For me, the notion for a new book to which I’m willing to commit months–if not years–to bring to fruition usually comes from my garden-variety curiosity and from my previous life as a working reporter. Back in the day, whenever in my travels around town or around the world, I’d encounter something that set off an “Oh, what a good story!” mini-explosion in my brain, I would jot it down to tell my editor or the news director. Now I jot it down under “Ciji’s Book Idea Bank.”IMG_4676

Take this trip we’re on right now: first to Talloires, a tiny (pop. 500) village in the French Alpes where my husband is attending a board meeting for the MacJannet Foundation, a modest educational non-profit that awards prizes each year for “Global Citizenship” and grants college students scholarships to learn the language at the Tufts University European Center, housed in Talloires’ eleventh century priory.

IMG_4912Visitors arrive at this lovely spot on Lake Annecy, often by bateau at the charming landing dock you see on your left and enjoy the Michelin starred restaurants in the immediate region that are well-known to Foodies throughout the world.France June 2006 130

What is less well-known to most Americans, at least, is that little Talloires and the jagged mountains behind the village were a hotbed of the French Resistance in World War II. Those opposed to the Vichy “collaborators” and to Hitler’s invading armies holed up in the rugged back country and were deeply involved in the ultimate liberation of France in August of 1944, a mere three-and-a-half months after the landings at Normandy Beach.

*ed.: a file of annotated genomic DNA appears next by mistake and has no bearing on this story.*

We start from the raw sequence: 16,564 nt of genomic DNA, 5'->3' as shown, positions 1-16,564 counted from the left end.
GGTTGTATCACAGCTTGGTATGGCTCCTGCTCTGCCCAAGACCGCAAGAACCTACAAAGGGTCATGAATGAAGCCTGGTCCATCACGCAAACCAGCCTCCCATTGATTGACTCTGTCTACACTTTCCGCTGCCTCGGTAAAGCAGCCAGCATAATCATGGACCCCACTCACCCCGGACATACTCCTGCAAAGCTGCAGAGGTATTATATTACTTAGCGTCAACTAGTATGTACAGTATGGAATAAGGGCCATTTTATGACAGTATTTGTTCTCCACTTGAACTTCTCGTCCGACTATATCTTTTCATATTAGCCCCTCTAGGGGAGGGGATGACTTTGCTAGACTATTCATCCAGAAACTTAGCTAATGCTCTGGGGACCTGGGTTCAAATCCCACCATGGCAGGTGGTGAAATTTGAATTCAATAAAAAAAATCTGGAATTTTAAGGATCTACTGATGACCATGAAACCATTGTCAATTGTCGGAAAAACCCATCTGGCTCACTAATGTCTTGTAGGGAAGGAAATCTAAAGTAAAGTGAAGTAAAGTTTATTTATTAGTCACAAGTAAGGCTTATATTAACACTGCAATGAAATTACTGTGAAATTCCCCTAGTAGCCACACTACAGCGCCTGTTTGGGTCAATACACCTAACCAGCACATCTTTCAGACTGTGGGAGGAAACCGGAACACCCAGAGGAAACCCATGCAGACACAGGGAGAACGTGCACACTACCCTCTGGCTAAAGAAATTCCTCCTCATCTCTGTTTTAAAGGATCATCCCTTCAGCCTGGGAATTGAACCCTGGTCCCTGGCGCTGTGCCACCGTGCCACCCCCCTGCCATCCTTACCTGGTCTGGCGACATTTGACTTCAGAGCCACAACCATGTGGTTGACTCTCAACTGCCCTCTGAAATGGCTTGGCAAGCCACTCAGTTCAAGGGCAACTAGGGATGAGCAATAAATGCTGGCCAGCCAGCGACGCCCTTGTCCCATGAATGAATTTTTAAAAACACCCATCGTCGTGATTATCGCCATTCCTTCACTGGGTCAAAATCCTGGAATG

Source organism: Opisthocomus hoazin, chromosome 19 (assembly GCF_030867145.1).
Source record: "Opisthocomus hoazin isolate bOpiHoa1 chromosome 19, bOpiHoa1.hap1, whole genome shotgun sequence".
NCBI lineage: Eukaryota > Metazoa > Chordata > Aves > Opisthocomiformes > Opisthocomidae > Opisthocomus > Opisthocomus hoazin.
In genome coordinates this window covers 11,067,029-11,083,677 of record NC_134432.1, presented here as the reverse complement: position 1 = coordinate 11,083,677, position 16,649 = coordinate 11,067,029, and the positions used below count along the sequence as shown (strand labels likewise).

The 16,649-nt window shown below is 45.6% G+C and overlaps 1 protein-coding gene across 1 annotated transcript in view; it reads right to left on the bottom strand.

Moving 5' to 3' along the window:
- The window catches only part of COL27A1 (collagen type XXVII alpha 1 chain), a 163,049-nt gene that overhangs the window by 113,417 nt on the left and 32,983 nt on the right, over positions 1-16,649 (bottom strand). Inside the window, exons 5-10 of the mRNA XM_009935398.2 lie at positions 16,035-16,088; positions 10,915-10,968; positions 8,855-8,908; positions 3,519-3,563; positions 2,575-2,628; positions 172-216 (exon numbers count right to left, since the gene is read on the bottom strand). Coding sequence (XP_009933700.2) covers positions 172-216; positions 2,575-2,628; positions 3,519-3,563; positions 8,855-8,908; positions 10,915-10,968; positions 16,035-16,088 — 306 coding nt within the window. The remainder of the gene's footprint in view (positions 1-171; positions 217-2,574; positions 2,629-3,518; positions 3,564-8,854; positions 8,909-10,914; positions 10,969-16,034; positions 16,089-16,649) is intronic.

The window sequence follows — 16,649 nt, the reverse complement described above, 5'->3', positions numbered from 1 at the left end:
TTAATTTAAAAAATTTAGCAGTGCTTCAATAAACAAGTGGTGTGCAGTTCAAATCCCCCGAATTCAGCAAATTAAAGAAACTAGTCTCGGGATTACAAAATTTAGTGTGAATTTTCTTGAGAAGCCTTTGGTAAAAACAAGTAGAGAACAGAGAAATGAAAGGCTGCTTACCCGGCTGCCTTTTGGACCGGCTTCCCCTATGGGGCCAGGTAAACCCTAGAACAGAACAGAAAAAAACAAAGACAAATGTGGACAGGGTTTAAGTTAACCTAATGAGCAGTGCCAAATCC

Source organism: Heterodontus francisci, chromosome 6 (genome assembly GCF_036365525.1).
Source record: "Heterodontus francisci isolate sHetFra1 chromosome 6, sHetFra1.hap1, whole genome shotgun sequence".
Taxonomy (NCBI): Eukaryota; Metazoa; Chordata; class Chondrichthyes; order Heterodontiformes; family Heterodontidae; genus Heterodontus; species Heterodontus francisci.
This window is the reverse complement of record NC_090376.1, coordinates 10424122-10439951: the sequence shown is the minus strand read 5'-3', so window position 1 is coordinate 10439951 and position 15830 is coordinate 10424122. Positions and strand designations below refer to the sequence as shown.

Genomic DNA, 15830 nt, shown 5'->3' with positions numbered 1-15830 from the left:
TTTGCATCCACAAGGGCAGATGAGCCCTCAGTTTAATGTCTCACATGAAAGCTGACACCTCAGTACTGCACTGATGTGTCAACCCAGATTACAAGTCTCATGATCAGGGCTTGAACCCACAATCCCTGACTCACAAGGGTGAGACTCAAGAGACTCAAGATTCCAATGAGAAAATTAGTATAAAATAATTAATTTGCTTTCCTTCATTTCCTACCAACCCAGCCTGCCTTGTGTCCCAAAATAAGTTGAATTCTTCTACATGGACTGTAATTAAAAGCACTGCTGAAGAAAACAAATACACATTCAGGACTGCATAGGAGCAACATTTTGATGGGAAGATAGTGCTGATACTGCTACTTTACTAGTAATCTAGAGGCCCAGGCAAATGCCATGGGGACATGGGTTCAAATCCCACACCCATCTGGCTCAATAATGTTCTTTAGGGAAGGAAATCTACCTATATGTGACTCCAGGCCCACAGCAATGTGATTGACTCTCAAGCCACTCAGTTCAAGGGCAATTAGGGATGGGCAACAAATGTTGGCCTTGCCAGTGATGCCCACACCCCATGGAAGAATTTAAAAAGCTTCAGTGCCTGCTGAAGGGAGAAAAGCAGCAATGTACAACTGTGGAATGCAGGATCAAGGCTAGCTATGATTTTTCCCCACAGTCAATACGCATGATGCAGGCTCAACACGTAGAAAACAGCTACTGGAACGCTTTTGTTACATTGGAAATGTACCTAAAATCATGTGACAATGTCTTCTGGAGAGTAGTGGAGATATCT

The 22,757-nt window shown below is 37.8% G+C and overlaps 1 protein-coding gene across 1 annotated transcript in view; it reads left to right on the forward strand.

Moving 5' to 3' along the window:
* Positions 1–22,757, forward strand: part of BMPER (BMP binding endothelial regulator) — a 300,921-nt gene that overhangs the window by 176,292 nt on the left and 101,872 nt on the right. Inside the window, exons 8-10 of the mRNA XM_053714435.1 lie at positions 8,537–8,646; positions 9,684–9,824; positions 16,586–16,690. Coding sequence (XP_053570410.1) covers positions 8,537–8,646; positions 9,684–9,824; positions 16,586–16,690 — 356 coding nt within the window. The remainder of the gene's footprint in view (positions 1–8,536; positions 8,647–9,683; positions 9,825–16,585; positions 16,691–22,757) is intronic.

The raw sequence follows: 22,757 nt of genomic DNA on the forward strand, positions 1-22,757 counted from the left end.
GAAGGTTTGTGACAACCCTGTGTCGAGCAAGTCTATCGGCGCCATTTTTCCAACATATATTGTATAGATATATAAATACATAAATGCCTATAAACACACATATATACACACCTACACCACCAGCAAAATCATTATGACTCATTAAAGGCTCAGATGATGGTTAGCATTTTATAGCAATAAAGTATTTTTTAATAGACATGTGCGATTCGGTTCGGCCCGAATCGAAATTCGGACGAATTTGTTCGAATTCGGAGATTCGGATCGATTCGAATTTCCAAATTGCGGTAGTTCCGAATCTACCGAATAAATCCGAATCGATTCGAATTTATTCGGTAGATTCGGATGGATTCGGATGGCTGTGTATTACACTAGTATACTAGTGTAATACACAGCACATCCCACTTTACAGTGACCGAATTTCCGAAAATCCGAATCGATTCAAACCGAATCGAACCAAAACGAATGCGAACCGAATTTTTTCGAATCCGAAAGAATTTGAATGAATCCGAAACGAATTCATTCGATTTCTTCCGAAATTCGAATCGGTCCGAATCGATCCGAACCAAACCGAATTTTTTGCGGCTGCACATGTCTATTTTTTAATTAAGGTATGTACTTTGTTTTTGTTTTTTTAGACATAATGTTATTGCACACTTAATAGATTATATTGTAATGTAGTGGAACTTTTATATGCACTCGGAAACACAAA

Musée_Départemental_de_la_Résistance_Haut-Savoyarde_à_Thônes,_Haute-SavoieDuring the many trips we’ve made to Talloires over the years, we have always said, “We must visit the Resistance Museum this time,” and somehow competing events always cropped up relating to our primary purpose–to wit, the MacJannet Foundation meetings–and we never have seemed to get there…until this time.thones-war-memorial

Sunday, May 8th is the day celebrated in France each year marking the end of WW II in Europe and the moment when local French in and around Talloires and Lake Annecy were finally able to begin rebuilding their lives. Visiting the graves there of those who fought in the French Resistance and, among other heroic acts, helped ferry downed British and American flyers back to safe territory, prompted a number of ideas to swirl in my head. There were women who served in this effort, which intrigues me, and also disputes that fester still in these villages about local families that supported the Nazi occupation (or at least refused to join the Resistance) and some who even betrayed the resistance fighters, and the families that risked all to free themselves from the occupiers.

Hmmmm….the imagination boggles over the possibilities. Once I finish my Four Seasons Quartet series, I could–

And that, dear readers, is one way an author gets her ideas: get out and see the world!